March is a very busy month in sports; NFL Labor issues, MLB Spring Training, NHL and NBA Playoff pushes, National Athletic Training Month, and Brain Injury Awareness Month. It is important to use the 31 days in the month to explore and spend time on all of the above, as each one will impact ALMOST every single one of us reading this.
The focus of this post is the Brain Injury Awareness, this also includes concussions, which is encompassing of every walk of life. The John C. Lincoln Health Network is sponsoring a “Social Media Contest” to promote the month.
Each day during the week of March 7, go to facebook.com/JCLHN, read the question of the day and post your answer on John C. Lincoln’s wall. The questions are themed around brain injury prevention and appeal to several audiences.
“We see too many brain injuries come through our trauma center that could have been prevented,” said Lori Moxon, RN, BSN, injury prevention outreach coordinator of Trauma Services. “Brain injuries can be easily prevented if we take simple precautions in our everyday lives. Things such as wearing a helmet on a motorcycle or a bicycle, keeping age appropriate children in car seats and staying off your cell phone while driving are just a few examples.”
Although this Health Network is focusing on the routine of bike riding and driving in a car the point is simple; taking time to learn more about it and doing what you can to prevent it.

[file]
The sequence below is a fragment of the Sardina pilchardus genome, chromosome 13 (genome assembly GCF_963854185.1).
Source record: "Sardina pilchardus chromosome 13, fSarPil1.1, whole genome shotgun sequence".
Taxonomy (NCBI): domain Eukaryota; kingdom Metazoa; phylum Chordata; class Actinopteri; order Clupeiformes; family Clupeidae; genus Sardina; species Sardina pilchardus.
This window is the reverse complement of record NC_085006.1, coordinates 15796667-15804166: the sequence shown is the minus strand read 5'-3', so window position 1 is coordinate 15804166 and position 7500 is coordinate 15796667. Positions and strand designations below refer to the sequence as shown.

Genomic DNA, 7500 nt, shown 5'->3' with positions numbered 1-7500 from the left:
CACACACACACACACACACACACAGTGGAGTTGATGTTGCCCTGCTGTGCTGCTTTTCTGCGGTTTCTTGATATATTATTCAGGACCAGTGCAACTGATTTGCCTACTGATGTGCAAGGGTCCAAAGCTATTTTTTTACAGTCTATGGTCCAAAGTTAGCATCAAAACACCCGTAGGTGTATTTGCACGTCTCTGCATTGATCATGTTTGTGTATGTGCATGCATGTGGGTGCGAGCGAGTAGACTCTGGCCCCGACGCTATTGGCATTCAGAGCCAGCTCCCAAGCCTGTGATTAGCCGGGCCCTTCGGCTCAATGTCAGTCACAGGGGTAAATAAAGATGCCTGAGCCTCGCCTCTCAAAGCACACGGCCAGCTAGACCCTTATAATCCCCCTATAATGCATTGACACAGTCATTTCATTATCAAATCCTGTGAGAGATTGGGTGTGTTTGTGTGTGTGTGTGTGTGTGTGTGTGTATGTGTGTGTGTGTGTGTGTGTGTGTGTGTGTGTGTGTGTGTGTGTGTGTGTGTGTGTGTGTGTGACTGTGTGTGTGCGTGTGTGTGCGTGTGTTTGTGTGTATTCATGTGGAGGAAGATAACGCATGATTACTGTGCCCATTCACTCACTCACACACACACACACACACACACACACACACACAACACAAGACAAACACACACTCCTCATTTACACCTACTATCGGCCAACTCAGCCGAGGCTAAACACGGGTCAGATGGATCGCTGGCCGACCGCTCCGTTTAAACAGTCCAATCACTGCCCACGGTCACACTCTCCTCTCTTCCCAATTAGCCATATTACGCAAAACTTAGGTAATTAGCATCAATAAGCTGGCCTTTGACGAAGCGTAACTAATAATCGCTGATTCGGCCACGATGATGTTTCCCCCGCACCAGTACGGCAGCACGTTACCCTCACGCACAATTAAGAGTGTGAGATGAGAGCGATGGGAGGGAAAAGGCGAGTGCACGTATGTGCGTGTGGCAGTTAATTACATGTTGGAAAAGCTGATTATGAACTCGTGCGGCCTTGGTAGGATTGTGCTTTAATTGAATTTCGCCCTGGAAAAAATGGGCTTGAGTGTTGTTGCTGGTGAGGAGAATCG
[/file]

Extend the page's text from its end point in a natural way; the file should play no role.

The Brain Injury Association of America seems to be the point on this years plan, and for them concussions are at the top of their priority list;
In recognition of March as Brain Injury Awareness Month and the Brain Injury Association’s ongoing commitment to sports and concussions, the Brain Injury Association of America (BIAA) and its nationwide network of more than 40 chartered state affiliates is continuing its nationwide education and advocacy campaign: “A concussion is a brain injury. Get the facts.” This year’s campaign launches in March with radio and print public service announcements, awareness proclamations and special events. A state advocacy effort to introduce legislation to train coaches and protect youth athletes will continue throughout the year along with ongoing nationwide education.
A concussion is a brain injury, period. BIAA believes coaches of every school athletic team and every extracurricular athletic activity should be trained to recognize the signs and symptoms of brain injury, including concussions and second impact syndrome. BIAA also believes young athletes who appear to have sustained a concussion should have written authorization by a health care professional before returning to play.
Take a few minutes to keep ahead of the curve on concussions. As you will see, this month is also devoted to the Athletic Trainer, the “boots-on-the-ground” if you will in the fight against the epidemic of sports concussions.